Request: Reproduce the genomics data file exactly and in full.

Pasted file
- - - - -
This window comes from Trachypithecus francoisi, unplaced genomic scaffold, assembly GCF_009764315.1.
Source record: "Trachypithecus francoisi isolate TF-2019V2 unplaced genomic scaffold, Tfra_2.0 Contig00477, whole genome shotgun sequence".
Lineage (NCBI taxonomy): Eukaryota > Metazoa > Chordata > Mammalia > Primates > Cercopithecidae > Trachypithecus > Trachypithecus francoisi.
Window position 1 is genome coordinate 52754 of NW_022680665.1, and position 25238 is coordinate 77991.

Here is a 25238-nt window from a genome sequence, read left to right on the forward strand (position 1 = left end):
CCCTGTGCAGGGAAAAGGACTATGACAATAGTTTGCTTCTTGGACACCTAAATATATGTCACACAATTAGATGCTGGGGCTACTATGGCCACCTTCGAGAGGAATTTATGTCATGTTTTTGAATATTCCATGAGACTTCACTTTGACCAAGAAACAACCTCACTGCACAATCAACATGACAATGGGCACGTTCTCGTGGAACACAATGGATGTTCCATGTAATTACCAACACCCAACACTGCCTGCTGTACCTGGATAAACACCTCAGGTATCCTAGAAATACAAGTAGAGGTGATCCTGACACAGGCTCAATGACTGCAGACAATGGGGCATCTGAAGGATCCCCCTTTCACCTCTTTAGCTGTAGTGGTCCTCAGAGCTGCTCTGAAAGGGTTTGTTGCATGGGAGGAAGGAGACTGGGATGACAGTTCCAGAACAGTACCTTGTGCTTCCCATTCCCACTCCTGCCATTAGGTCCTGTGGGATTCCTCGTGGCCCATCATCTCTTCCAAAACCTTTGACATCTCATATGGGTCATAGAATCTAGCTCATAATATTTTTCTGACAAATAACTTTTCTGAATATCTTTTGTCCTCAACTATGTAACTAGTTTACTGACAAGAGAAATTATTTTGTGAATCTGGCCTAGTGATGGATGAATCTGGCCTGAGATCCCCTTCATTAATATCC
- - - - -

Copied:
This window comes from Trachypithecus francoisi, unplaced genomic scaffold, assembly GCF_009764315.1.
Source record: "Trachypithecus francoisi isolate TF-2019V2 unplaced genomic scaffold, Tfra_2.0 Contig00477, whole genome shotgun sequence".
Lineage (NCBI taxonomy): Eukaryota > Metazoa > Chordata > Mammalia > Primates > Cercopithecidae > Trachypithecus > Trachypithecus francoisi.
Window position 1 is genome coordinate 52754 of NW_022680665.1, and position 25238 is coordinate 77991.

Here is a 25238-nt window from a genome sequence, read left to right on the forward strand (position 1 = left end):
CCCTGTGCAGGGAAAAGGACTATGACAATAGTTTGCTTCTTGGACACCTAAATATATGTCACACAATTAGATGCTGGGGCTACTATGGCCACCTTCGAGAGGAATTTATGTCATGTTTTTGAATATTCCATGAGACTTCACTTTGACCAAGAAACAACCTCACTGCACAATCAACATGACAATGGGCACGTTCTCGTGGAACACAATGGATGTTCCATGTAATTACCAACACCCAACACTGCCTGCTGTACCTGGATAAACACCTCAGGTATCCTAGAAATACAAGTAGAGGTGATCCTGACACAGGCTCAATGACTGCAGACAATGGGGCATCTGAAGGATCCCCCTTTCACCTCTTTAGCTGTAGTGGTCCTCAGAGCTGCTCTGAAAGGGTTTGTTGCATGGGAGGAAGGAGACTGGGATGACAGTTCCAGAACAGTACCTTGTGCTTCCCATTCCCACTCCTGCCATTAGGTCCTGTGGGATTCCTCGTGGCCCATCATCTCTTCCAAAACCTTTGACATCTCATATGGGTCATAGAATCTAGCTCATAATATTTTTCTGACAAATAACTTTTCTGAATATCTTTTGTCCTCAACTATGTAACTAGTTTACTGACAAGAGAAATTATTTTGTGAATCTGGCCTAGTGATGGATGAATCTGGCCTGAGATCCCCTTCATTAATATCC